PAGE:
Stow on the Wold is a small Gloucestershire town, first established as a market by the Normans as it lay at the intersection of several major roads. The name is Old English in origin, showing that it was a place of some importance to the Anglo Saxons, and means “place on the hill” or “sacred place on the hill” depending on the interpretation.
The charming old Cotswold stone buildings that make up the bulk of the town centre streets are enough to pull in tourists during the summer looking for the quintessential English town, but as you'd expect – there's a lot more to an old town like Stow if you look closer.
Legend tells of a hermit that dwelt on the heath around the road called Edward that not only gave the town its name of “sacred place on the hill” but who became the town's patron saint and had the first Saxon church there dedicated to his name. In reality St Edward's church is probably dedicated to Edward the Martyr, a later Anglo Saxon King and political murder victim. Nonetheless, this lovely church, where the funeral of John Entwhistle from The Who was held, stands in a quiet corner of the town centre and attracts visitors down by its famous rear door. Flanked by a pair of huge yew trees, it is said by many to be the inspiration for Durin's Door at the Mines of Moria in JRR Tolkien's The Lord of the Rings. “Speak friend and enter!” - and hopefully leave a donation for it's upkeep. Seeing the door in reality it is hard to not see the connection.
The town square was once the site of a bloody massacre during the closing of the first part of the English Civil War. It was at the Battle of Stow-on-the-Wold that what was left of Charles's army under Lord Astley was finally finished off, the prisoners rounded up into the square and hundreds of them summarily killed while others were barricaded inside St Edward's church.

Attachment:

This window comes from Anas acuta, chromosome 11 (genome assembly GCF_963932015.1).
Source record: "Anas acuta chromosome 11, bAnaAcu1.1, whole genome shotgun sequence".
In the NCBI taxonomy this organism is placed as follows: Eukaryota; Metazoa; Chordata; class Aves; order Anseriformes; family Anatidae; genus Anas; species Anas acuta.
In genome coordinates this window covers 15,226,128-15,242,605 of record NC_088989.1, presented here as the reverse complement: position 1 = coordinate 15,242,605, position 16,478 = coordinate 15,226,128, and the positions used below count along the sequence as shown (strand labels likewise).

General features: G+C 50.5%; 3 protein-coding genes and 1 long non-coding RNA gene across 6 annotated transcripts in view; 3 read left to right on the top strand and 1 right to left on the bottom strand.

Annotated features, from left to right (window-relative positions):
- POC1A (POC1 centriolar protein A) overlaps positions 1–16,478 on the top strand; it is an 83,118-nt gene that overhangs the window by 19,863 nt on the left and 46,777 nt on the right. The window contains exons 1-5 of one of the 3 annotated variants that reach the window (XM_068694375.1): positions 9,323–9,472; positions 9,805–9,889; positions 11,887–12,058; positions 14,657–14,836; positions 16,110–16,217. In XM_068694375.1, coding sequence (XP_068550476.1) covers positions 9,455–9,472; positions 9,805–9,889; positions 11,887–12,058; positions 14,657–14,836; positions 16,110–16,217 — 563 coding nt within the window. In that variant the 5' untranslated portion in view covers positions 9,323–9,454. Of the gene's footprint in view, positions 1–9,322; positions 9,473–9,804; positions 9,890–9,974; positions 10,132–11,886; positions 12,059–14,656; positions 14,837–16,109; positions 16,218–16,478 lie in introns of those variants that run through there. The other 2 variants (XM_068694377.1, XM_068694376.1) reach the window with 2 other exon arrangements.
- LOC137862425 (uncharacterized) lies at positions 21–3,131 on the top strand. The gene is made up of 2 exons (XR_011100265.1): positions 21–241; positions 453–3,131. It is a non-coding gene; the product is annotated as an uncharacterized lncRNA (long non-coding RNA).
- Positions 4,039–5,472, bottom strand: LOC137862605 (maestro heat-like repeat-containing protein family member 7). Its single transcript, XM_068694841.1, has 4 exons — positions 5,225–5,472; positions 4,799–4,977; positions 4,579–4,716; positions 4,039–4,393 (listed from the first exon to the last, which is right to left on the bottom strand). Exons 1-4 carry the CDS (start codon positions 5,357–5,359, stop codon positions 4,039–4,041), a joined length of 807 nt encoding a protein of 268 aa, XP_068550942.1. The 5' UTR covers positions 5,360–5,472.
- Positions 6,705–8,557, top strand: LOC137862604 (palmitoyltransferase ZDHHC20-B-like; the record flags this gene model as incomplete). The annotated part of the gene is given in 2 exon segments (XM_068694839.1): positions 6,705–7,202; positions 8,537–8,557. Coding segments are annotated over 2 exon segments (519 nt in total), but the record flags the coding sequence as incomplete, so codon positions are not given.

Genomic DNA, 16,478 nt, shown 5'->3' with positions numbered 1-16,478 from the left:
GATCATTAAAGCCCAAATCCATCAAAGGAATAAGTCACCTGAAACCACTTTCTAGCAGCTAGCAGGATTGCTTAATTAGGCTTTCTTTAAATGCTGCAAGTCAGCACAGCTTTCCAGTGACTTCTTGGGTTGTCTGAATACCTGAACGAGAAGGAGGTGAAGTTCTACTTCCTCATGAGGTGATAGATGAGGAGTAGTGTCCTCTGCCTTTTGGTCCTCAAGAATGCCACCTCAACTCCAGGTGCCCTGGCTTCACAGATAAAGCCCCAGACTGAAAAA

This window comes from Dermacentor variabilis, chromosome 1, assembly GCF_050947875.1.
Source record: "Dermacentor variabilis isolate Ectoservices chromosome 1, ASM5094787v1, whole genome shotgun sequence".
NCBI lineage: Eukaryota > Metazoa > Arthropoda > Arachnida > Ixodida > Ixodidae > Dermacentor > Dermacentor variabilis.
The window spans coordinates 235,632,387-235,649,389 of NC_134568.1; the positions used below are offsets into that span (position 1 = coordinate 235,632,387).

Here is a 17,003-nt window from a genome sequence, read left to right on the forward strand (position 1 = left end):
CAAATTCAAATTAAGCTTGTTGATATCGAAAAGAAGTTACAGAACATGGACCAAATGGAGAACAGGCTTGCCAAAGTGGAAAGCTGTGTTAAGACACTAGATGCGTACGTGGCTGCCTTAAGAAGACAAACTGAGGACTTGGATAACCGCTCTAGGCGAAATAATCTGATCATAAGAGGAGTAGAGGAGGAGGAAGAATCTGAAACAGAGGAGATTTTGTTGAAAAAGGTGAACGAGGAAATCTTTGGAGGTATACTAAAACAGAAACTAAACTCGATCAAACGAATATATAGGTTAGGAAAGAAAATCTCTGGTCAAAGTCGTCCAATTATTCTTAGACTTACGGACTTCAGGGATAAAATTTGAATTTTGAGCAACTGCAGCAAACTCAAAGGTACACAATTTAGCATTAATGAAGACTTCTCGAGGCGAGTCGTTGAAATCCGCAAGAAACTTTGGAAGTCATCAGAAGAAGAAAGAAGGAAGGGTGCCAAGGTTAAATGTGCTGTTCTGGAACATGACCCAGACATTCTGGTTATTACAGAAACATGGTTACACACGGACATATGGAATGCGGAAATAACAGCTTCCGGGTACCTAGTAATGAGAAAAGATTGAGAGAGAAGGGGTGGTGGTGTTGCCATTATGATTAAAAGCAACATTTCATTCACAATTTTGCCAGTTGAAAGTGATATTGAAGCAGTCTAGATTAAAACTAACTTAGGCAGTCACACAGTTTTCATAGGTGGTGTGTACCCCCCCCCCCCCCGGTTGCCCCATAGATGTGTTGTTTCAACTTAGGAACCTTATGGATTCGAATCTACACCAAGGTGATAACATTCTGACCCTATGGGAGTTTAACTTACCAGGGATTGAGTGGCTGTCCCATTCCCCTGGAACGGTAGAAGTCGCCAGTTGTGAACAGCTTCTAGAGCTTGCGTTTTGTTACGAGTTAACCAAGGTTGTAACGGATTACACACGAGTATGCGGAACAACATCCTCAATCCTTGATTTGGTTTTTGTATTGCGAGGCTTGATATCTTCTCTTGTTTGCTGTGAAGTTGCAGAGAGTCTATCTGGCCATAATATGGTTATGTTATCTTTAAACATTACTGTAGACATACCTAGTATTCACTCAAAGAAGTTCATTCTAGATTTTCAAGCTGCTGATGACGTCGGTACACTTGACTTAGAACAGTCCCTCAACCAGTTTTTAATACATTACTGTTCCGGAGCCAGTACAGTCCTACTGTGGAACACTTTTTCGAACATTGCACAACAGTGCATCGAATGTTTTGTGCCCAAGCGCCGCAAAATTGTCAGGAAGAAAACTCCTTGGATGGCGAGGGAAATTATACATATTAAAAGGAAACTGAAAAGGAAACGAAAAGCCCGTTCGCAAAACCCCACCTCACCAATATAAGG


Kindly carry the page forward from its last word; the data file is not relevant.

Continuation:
A five minute walk from St Edward's church takes the visitor to The Porch House, one of a few pubs vying for the title of “oldest inn in England”. A large section of the building does indeed date from 947 AD, which would make it contemporary with the aforementioned Edward the Martyr. Inside this fine establishment though is a feature from a later period which is even more fascinating. “Witch marks” were sometimes carved into fireplace hearths and surrounds during the later medieval era and beyond to keep the inn safe from hexes, curses and the work of witches. Some of these symbols and sigils are still there on the fireplace in the dining room, and apparently a 16thcentury shoe was once found inside a box stuffed inside another fireplace in the building – this was another common shield against witchcraft.
Leaving Stow-on-the-Wold and heading a little way along the A436 you near a group of monuments older than anything in the town. The Rollright Stones - consisting of The King's Men, The Whispering Knights and The King's Stone. The King's Men is a circle of limestone standing stones dating from the later part of the neolithic era, its style is unique in the area and it's thought that a tribe or group of traders from England's Lake District may have built it. Many stories are told of this circle...that you cannot count the stones and arrive at the same number twice...that they roll down to a brook to drink at a certain time of the year...but perhaps the best known take is that of their alleged construction.